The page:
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On my Wings, Gustaffsson is a free agent. If somehow we wound up with Tokarski as the backup, i would be, meh, okay, no big deal, no reason to get ecited or bummed out. IMHO he is just a body, nothing more or less.

 

All fair points and I am far from anointing him as the next dryden. But my philosophy from where I sit with my arm on my couch, is what do I have to lose? Budaj is fine. I use sv. pctg as a barometer to a goalies performance (right or wrong). Budaj .909 is mid of the road. You could have Ryan Miller at a .903 as a starter or Byrzgalov at .911 as a starter / backup. Truthfully, the habs dont need to do anything. Tokarski is a RFA under and entry level contract for two more years. Montreal has much bigger fish to fry than worry about the goaltending situation. 

 

For me personally, let Budaj play it out (unless Tokarski stuns in camp). 

 

The thing is that its a fish or cut bait situation. While Montreal does not need to do anything, Tokarski is too good to play in the AHL any further. To the OP point, do you move him while his stock is high? For me, I don't think his stock is high because of the playoffs (though color me impressed), I think his stock is high because he is a good goalie and primed to take the next step. Nothing more, nothing less. 

 

If I am the Habs, I let them battle it out in training camp. If Budaj plays better fine. If Tokarski still shines at the AHL level, I move Budaj at the trade deadline and move Tokarski up. 

 

My arms hurt from leaning so much on my armchair. 

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I would not move Tokarski. As you proven, he has won at EVERY level he has played. Thats a rare feat. Budjai is expendable (he only has 1 year left on his contract). Easily moveable to a team seeking a serviceable back-up. Tokarski is the Habs goalie of the future. 

 

The ONLY way I would move Tokarski is if the Habs have a BETTER prospect in their system (which I would be hard pressed to believe have better credentials than Tokarski and has played as well as Tokarski did in the playoffs). A bird in hand is worth two in the bush so to speak. 

 

Keep him, move budjai for a pick and let Tokarski back-up Price next year. 

But what you said at the end is exactly why I would move him. Budaj can backup Price with no problems. Tokarski can be a starter in this league now. Plus Montreal does have another Memorial cup winning goaltender in Zachary Fucale, who also was the first goalie selected in last years draft. 

Thanks for the read

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Persoanlly I felt Budaj based off his solid season was really slighted when Price went down and the team went with Tokarski.

 

  And before anyone channels their inner Ken Dryden lets remember that Tokarski went 2-3 in 5 starts.

 

Personally I don't think much of Tokarski, a career AHLer who a coach played a hunch on and quite frankly it didn't work. The goaltending market is glutted this offseason, there are many better options and I doubt Montreal could get much of anything for him.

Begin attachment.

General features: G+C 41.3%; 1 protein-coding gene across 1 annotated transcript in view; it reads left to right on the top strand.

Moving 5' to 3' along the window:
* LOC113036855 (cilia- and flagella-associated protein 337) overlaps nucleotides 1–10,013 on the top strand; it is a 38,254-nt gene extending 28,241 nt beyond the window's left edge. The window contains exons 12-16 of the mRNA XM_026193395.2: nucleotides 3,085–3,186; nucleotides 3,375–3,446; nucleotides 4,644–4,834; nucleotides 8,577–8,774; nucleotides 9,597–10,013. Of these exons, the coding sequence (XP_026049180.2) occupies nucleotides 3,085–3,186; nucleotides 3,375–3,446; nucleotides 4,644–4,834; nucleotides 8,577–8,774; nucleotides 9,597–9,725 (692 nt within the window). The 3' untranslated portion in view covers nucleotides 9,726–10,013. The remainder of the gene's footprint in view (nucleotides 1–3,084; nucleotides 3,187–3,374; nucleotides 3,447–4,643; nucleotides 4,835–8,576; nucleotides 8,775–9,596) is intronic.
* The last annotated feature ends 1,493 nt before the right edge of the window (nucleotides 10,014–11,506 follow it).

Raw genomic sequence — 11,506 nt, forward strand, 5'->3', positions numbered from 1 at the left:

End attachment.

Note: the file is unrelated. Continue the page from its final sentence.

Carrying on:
So in short, I would keep him, he is a fine emergency goalie with a little upside but that is about it and I doubt you could get anything for him so you might as well hold onto him.

From what your saying, it sounds like you think Tokarski was a flop. Personally, I think he did much better than anyone thought he would and he gave his team a chance to win the series, however the team in front of him was just manhandled by the Rangers. The thing is that many teams want a goalie like him to start a rebuild around. 

Thanks for the read

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From what your saying, it sounds like you think Tokarski was a flop. Personally, I think he did much better than anyone thought he would and he gave his team a chance to win the series, however the team in front of him was just manhandled by the Rangers. The thing is that many teams want a goalie like him to start a rebuild around. 

 

Agree with everything you stated (and was also how I read Yave post). 

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Agree with everything you stated (and was also how I read Yave post). 

  Montreal's goaltending.

I love price

As a number two I really like Budaj

As a number three I really like Tokarski

I am not attempting to denigrate Tokarski, I just don't see him as much more than a solid backup. I do not see him as a starter.

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As a number two I really like Budaj

As a number three I really like Tokarski

I am not attempting to denigrate Tokarski, I just don't see him as much more than a solid backup. I do not see him as a starter.

 

Price is obviously "the man" for the Habs. But why the love fest with Budaj? Even as a back up. He is a career .500 win pctg goalie, with .900 sv pctg and 2.76 gaa avg (and his AHL numbers are nearly identical). What about that is there that you REALLY like? Your posts are always very articulate / inciteful / and obviously informed. So, I mean this with all due respect. 

 

Budaj of the world are a dime a dozen. I am not anointing Tokarski as the next coming, but man he is better than Budaj (and there is nothing you can say to prove me wrong on that count). Heck, even Therien thinks so (which given the pressure cooker that is Montreal speaks volumes in him putting faith in the unproven youngster over Budaj).